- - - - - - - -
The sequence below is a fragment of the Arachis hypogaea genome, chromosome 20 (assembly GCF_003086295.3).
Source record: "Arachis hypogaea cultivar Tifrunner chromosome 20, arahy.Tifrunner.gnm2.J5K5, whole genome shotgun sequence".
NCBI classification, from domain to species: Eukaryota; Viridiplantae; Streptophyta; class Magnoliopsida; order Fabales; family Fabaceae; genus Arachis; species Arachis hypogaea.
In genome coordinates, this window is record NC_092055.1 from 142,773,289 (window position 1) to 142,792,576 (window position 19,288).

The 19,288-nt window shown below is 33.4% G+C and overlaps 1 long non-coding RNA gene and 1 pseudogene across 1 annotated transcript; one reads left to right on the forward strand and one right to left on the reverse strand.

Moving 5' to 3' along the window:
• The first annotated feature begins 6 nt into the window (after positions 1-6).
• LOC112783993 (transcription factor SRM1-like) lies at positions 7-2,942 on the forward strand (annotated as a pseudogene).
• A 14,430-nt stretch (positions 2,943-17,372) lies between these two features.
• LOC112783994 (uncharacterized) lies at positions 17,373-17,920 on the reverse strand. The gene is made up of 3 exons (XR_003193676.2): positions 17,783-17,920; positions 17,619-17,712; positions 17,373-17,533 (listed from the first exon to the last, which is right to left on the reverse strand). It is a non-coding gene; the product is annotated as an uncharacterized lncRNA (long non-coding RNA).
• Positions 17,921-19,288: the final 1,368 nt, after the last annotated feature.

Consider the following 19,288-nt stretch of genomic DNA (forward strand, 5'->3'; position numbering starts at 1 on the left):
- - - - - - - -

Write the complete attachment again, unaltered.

The sequence below is a fragment of the Arachis hypogaea genome, chromosome 20 (assembly GCF_003086295.3).
Source record: "Arachis hypogaea cultivar Tifrunner chromosome 20, arahy.Tifrunner.gnm2.J5K5, whole genome shotgun sequence".
NCBI classification, from domain to species: Eukaryota; Viridiplantae; Streptophyta; class Magnoliopsida; order Fabales; family Fabaceae; genus Arachis; species Arachis hypogaea.
In genome coordinates, this window is record NC_092055.1 from 142,773,289 (window position 1) to 142,792,576 (window position 19,288).

The 19,288-nt window shown below is 33.4% G+C and overlaps 1 long non-coding RNA gene and 1 pseudogene across 1 annotated transcript; one reads left to right on the forward strand and one right to left on the reverse strand.

Moving 5' to 3' along the window:
• The first annotated feature begins 6 nt into the window (after positions 1-6).
• LOC112783993 (transcription factor SRM1-like) lies at positions 7-2,942 on the forward strand (annotated as a pseudogene).
• A 14,430-nt stretch (positions 2,943-17,372) lies between these two features.
• LOC112783994 (uncharacterized) lies at positions 17,373-17,920 on the reverse strand. The gene is made up of 3 exons (XR_003193676.2): positions 17,783-17,920; positions 17,619-17,712; positions 17,373-17,533 (listed from the first exon to the last, which is right to left on the reverse strand). It is a non-coding gene; the product is annotated as an uncharacterized lncRNA (long non-coding RNA).
• Positions 17,921-19,288: the final 1,368 nt, after the last annotated feature.

Consider the following 19,288-nt stretch of genomic DNA (forward strand, 5'->3'; position numbering starts at 1 on the left):